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3 common financial scams and how to avoid them

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Criminals are constantly on the lookout for ways to get their hands on your hard-earned cash  – whether that’s posing as a government official, falsely claiming to be from a charity or even pretending to sell you a sought-after dog breed.

As they say, forewarned is forearmed. So what are some of the most common financial scams you need to keep an eye out for?

And, unfortunately, scams like these have soared during the pandemic. Australians lost more than $851 million to scams in 2020 alone, according to the Australian Competition and Consumer Commission (ACCC). Even worse, that figure is likely to be the tip of the iceberg, with many more scams likely going unreported.

Investment scams

We all know that if a deal sounds too good to be true, it probably is. Unfortunately, scammers can be very convincing – and often use professional-looking brochures and websites to help them tout whatever snake oil they’re selling. Investment scams caused the most financial loss in 2020, with combined losses of $328 million, according to the ACCC.

Romance scams

Scams come in all shapes and sizes. But one of the most heartless types is when a scammer creates a fake profile on a legitimate dating website. They pretend to be your ideal partner to gain your trust, in a process that can last months or even years. Once you’re head over heels, they ask you for some cash to help with illness, injury or a family crisis. Needless to say, these emergencies are all make-believe.

Phishing scams

Phishing is when scammers impersonate legitimate businesses or organisations to try to trick you into giving them your personal and banking information. Usually, these attempts take the form of fake emails, text messages or phone calls that are designed to appear genuine. However, on closer inspection, you might find the messages contain spelling mistakes, use poor grammar or direct you to a website that has a different URL to that of the organisation they’re impersonating.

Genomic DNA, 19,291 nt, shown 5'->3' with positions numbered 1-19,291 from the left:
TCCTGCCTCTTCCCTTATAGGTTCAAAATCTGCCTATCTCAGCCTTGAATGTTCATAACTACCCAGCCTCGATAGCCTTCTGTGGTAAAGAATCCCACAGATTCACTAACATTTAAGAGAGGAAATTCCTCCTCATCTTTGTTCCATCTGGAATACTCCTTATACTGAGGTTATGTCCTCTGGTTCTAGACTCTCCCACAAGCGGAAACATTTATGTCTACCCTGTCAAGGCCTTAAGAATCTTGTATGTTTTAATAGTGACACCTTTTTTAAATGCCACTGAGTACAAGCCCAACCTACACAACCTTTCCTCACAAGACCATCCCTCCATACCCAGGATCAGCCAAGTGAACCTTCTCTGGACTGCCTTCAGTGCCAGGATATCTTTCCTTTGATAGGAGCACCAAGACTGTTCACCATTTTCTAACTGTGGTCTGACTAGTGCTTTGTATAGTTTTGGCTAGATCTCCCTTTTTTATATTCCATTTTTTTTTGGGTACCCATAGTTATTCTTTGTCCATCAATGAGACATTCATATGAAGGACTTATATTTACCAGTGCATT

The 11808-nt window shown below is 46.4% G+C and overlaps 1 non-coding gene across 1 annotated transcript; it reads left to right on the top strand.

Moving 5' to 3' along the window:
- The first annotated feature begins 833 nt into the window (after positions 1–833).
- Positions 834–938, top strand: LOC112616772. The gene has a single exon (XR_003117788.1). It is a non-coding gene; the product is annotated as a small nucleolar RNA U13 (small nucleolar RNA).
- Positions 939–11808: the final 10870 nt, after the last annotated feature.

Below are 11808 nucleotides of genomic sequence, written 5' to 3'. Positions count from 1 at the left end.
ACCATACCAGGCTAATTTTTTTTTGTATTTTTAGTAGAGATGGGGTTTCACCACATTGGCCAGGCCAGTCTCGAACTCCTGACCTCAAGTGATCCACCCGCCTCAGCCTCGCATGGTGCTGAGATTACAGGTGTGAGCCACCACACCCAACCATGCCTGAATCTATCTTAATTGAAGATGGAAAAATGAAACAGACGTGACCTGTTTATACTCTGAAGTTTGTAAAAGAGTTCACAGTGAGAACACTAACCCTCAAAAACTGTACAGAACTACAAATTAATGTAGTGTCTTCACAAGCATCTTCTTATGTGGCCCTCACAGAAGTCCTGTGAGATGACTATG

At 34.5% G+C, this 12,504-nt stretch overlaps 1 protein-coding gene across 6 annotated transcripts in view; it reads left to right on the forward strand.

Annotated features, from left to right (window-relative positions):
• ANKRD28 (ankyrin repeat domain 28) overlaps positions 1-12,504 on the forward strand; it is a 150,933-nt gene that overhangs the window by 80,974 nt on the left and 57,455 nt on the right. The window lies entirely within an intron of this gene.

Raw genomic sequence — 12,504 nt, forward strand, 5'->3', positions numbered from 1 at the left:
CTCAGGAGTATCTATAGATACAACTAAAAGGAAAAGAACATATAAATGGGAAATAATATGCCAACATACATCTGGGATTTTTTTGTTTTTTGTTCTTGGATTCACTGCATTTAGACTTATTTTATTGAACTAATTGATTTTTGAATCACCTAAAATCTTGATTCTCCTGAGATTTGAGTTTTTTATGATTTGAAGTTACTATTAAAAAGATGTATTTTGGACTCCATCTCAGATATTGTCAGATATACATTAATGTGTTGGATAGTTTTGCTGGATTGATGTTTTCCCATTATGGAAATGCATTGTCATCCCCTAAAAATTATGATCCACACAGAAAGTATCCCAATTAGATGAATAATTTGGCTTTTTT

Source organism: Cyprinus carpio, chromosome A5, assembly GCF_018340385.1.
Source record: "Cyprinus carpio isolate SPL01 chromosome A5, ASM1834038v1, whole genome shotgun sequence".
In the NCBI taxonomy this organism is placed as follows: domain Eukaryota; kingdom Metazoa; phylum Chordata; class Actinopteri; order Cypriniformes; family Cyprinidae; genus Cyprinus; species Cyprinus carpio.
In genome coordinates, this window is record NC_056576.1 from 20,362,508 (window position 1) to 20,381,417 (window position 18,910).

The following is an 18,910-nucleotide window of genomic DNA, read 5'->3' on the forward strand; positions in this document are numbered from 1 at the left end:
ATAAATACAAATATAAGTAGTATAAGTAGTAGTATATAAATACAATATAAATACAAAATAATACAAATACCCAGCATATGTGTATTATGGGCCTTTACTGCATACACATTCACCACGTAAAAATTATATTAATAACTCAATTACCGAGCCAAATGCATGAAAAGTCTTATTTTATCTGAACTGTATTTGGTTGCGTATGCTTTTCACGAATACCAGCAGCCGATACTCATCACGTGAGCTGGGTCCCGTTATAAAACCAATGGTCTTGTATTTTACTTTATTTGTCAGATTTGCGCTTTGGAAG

How to avoid being scammed

Here are a few golden rules that can reduce the risk of being scammed:

  • Choose your passwords carefully, using a mix of upper- and lower-case letters, numbers and symbols
  • Keep your mobile devices and computers secure by regularly updating antivirus software and operating systems
  • Be careful when shopping online and only shop on websites you trust
  • Be wary of offers that sound too good to be true, especially any so-called  ‘high-return’ opportunities
  • Think carefully before clicking on a link in an email or SMS
  • Be suspicious of any phone calls from people claiming to be from your bank or another service provider
  • Keep your personal details secure and don’t share internet banking passwords, PINs or verification codes with anyone

What should you do if you think you’ve been targeted?

If you think you’ve been scammed, contact your bank immediately. They have fraud teams that can help you limit the damage and protect yourself from further loss.

You should also report it to the ACCC’s Report a Scam webpage – as this can help warn others.

Finally, if you think one of your passwords has been compromised, change it immediately.

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